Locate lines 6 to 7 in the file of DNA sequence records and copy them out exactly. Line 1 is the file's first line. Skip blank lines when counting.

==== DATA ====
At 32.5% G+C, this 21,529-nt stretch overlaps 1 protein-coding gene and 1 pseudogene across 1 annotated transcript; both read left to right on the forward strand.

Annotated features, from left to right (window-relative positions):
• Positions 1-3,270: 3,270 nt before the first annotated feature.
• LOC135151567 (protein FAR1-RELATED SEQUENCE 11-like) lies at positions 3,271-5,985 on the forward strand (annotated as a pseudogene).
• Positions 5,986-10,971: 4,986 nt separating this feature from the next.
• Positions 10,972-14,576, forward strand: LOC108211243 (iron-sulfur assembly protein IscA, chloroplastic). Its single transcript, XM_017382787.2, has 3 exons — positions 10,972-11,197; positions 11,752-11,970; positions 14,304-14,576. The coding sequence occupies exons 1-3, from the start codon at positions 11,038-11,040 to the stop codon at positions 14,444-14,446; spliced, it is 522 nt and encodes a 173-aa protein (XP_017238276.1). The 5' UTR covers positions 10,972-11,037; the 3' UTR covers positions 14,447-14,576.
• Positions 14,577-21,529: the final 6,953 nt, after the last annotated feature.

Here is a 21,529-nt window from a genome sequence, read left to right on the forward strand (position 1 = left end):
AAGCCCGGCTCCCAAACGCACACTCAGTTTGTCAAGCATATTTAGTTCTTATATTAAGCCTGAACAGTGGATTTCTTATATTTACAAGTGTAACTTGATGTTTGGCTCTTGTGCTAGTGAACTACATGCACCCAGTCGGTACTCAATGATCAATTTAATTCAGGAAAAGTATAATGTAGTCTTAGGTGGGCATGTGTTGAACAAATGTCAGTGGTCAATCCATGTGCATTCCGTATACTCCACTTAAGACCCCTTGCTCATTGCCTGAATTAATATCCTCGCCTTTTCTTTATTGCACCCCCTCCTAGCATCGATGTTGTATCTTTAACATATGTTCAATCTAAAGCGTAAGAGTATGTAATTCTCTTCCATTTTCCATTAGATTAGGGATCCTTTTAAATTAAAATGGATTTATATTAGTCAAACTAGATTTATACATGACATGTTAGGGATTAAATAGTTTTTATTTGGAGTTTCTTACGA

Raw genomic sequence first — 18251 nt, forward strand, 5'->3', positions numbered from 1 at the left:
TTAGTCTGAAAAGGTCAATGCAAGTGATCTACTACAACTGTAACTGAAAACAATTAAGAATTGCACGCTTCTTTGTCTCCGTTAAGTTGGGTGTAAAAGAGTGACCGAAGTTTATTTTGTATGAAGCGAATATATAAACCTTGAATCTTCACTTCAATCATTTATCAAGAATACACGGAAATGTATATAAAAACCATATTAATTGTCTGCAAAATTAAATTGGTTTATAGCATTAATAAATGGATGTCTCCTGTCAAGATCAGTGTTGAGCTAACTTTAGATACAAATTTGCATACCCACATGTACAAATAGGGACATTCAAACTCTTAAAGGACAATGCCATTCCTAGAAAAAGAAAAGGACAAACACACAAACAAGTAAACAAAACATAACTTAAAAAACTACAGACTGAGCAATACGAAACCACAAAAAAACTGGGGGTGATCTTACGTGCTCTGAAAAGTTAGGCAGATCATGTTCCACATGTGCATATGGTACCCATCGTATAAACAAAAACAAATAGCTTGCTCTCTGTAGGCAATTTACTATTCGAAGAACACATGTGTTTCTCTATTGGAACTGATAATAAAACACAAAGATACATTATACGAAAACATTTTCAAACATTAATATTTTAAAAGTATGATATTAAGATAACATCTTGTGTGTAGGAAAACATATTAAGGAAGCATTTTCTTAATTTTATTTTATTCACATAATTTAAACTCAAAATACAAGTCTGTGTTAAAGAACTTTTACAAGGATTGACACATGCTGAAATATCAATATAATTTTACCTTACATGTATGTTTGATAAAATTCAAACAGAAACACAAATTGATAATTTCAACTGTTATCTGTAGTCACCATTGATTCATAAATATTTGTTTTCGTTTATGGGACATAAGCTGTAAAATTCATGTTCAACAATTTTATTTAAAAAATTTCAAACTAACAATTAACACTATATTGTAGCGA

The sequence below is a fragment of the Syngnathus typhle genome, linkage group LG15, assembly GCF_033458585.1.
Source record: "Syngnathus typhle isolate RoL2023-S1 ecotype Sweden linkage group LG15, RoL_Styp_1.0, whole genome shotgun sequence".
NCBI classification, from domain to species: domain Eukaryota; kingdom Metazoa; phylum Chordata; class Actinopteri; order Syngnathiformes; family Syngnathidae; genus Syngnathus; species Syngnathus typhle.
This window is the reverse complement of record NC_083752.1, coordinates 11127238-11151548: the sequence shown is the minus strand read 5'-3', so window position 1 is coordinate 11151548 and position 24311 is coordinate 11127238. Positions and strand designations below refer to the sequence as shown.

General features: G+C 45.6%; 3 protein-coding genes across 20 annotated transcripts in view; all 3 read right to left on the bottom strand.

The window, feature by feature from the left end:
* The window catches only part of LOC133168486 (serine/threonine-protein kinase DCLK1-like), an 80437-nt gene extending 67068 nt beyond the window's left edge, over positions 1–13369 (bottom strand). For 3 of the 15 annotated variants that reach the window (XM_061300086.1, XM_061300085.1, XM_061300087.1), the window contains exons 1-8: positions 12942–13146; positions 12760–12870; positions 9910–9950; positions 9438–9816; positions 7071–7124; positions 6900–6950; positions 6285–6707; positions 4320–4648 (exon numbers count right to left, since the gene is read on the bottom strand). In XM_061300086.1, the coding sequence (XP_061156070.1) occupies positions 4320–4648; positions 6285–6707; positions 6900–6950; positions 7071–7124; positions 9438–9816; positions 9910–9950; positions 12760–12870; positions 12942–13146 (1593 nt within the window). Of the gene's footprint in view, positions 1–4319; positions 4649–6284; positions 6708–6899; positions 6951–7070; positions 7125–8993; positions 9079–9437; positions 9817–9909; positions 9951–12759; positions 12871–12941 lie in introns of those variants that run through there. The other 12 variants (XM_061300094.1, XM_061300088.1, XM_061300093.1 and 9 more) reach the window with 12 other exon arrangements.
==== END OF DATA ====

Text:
• Positions 10,972-14,576, forward strand: LOC108211243 (iron-sulfur assembly protein IscA, chloroplastic). Its single transcript, XM_017382787.2, has 3 exons — positions 10,972-11,197; positions 11,752-11,970; positions 14,304-14,576. The coding sequence occupies exons 1-3, from the start codon at positions 11,038-11,040 to the stop codon at positions 14,444-14,446; spliced, it is 522 nt and encodes a 173-aa protein (XP_017238276.1). The 5' UTR covers positions 10,972-11,037; the 3' UTR covers positions 14,447-14,576.
• Positions 14,577-21,529: the final 6,953 nt, after the last annotated feature.